Book SectionsTable of Contents
The Problem Puddle Power Frog-Friendly Backyard Why are we concerned about amphibians?
Wetlands - function/type Wetland issues
How to help amphibians
Community Green Plans
Ecological planning beyond the birdbath Before you start Urban Wetlands Marshes
Drainage ditches Stormwater retention ponds Ephemeral ponds River valleys
Swamps Wet meadows Beaver pond Management
Drainage ditches serve a similar function as hedgerows in providing corridors for wild life. Many ditches dry out when sediment loads fill in the original basin or when the only source of water is from occasional periods of surface runoff. Their vegetation is tolerant of short term flooding and species diversity is low. For example, a cattail swale or drainage ditch may drain and hold water in the spring and local toads may breed in this warm shallow water. However, due to the lack of groundwater and the slope of the drainage ditch, the water dries up before the tadpoles can transform into toadlets (this usually takes six to eight weeks).
There are two options which will not interfere with the swale's ability to drain away melt water and ground water after heavy rains. The bottom of the ditch can be lined with a few bags of bentonite clay which acts as a barrier to percolation. Water cannot drain into the soil and remains long enough for amphibians to breed. If the ditch is shallow or if it does not have a catchment large enough to supply it with water, evaporation alone may be responsible for the loss of water and toad breeding habitat.
In this case the drainage ditch can be maintained with the same slope so that water still drains away as originally intended.
As a second option, a backhoe can dig out sections of cattails and the resulting pools of permanent water will increase diversity. As cattails grow in, they will have to be removed every five years or so. However, unless we address the issue of sedimentation our wetland will always require inputs of energy to maintain the desired state. Basins with gently sloping sides are better for wildlife. Most channels are steep sided and square in keeping with the shape of a backhoe or drag line. Excavators are very skilled at providing the shape you require if given proper direction.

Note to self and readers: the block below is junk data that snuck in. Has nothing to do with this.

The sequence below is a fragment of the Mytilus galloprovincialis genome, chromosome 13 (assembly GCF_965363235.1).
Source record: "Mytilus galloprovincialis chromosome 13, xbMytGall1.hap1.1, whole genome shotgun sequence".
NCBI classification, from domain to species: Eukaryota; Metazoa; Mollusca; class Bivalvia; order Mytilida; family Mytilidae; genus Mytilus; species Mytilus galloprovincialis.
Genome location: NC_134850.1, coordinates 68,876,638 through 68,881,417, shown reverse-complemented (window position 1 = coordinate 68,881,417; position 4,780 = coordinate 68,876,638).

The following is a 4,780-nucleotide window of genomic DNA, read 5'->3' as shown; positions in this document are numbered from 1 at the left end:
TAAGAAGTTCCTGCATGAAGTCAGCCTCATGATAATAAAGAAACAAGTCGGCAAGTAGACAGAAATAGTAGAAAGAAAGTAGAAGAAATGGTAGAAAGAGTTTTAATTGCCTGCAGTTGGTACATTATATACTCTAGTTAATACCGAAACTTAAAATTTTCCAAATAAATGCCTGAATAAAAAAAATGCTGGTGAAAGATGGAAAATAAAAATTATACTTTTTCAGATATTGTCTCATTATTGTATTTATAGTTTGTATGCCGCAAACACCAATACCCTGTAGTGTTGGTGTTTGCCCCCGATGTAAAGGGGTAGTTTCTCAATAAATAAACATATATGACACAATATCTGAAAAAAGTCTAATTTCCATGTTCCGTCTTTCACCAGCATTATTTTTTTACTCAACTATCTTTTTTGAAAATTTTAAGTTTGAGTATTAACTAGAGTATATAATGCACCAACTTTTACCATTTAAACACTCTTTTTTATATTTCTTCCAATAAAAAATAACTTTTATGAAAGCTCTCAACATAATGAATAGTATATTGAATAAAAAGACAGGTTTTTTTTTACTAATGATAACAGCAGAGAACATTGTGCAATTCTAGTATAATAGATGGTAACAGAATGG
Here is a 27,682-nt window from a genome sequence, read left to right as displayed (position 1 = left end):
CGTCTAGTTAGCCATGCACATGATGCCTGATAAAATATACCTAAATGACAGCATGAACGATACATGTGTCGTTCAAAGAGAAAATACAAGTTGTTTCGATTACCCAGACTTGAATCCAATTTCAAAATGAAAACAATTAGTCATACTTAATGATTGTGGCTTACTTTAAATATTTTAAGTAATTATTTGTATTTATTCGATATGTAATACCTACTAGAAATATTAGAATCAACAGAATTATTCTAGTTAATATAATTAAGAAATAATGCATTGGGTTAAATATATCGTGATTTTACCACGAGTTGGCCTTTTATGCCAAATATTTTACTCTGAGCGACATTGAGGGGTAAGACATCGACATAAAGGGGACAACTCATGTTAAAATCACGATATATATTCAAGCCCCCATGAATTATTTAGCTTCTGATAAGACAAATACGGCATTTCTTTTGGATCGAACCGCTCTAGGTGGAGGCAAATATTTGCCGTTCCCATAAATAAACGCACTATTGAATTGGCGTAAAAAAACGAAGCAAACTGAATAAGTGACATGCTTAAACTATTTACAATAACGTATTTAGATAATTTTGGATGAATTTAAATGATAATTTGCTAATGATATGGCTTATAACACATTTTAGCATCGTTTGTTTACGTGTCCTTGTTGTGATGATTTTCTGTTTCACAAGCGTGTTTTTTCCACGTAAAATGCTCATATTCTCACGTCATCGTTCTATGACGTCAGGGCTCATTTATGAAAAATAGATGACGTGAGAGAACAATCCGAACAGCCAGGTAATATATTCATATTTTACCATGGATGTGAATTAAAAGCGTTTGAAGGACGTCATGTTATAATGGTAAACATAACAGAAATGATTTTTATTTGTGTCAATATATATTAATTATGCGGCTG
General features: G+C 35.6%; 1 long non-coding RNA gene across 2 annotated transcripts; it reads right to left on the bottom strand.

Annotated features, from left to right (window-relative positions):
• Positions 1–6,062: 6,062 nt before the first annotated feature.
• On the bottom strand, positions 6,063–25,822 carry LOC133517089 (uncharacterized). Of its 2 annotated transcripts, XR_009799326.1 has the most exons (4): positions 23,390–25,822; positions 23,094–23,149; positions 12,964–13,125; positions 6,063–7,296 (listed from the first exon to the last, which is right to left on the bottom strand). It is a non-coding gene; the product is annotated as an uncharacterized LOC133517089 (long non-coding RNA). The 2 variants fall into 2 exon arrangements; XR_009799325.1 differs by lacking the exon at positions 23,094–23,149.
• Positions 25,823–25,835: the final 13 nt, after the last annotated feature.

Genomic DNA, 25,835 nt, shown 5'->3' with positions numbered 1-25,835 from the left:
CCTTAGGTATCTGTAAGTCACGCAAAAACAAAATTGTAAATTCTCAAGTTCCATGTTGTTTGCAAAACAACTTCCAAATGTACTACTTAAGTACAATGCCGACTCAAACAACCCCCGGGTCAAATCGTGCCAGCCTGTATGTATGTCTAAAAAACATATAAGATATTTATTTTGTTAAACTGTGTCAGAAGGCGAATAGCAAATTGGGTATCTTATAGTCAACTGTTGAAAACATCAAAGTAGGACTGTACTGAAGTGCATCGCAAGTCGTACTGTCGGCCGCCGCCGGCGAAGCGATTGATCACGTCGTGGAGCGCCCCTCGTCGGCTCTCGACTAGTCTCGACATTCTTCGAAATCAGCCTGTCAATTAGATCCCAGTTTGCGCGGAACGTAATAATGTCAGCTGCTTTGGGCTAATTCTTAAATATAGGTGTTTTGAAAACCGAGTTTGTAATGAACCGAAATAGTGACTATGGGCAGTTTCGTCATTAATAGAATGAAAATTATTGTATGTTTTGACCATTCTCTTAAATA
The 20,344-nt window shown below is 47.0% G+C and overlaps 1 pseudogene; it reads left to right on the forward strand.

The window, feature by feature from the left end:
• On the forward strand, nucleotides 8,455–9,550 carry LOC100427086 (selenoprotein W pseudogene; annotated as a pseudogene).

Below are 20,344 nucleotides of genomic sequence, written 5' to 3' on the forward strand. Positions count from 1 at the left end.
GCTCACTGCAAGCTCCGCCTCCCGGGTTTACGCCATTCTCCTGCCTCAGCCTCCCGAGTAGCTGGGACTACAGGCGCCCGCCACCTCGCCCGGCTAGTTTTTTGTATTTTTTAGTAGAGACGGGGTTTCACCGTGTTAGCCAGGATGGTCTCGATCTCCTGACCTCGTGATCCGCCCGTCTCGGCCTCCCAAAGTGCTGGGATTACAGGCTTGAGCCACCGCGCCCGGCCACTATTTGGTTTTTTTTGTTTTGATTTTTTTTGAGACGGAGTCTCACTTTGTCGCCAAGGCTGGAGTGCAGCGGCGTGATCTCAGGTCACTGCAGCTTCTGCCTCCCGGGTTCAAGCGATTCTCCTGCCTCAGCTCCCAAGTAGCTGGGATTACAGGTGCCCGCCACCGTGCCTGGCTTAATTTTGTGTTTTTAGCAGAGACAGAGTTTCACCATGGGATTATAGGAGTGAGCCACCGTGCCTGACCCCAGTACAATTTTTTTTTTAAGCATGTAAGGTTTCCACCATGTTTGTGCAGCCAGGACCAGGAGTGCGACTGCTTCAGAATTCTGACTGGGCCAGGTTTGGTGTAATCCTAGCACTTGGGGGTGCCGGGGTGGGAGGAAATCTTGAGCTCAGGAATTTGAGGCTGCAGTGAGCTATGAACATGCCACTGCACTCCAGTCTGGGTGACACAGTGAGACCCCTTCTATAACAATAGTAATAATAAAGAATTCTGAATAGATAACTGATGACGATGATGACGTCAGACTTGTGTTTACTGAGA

Try to excavate around shoreline shrubs and stands of poorly represented plants. Leave shoreline stands of cattails to cover the interior excavations and to provide shoreline buffers. Rather than a straight channel which directs water quickly through the system, consider including several meanders to slow water at some points. Broad berms of vegetation, perpendicular to the direction of water flow, slow water flow and provide islands of vegetation in the deepened channel. The berms will keep water at different elevations after peak flows have passed through the system. Be sure to establish your final elevations in advance so you do not interfere with the engineering function of the ditch in removing water from surrounding grass swales or berms. Each berm should be a little lower in elevation than the preceding one so that water continues to flow down the sloping grade. Your objective is to retain a water resource in pools or slowly release water after a storm.
Before you begin contact your local park, planning or roads department. They will approve your project if wild life habitat is created and they are assured that drainage will not be affected. In many cases you can also convince the local employ ees to bring a backhoe to do the digging under your supervision. Contact local residents as they may have concerns about safety or mosquitoes. Ditches may accumulate pollutants if they receive much urban or agricultural runoff. If we are encouraging wildlife to colonize drainage ditches, it is advisable to rehabili tate ditches in rural areas or away from crops until the issue of pollutants can be addressed. Remember your remedial action should both improve habitat and help to change attitudes about wetlands.
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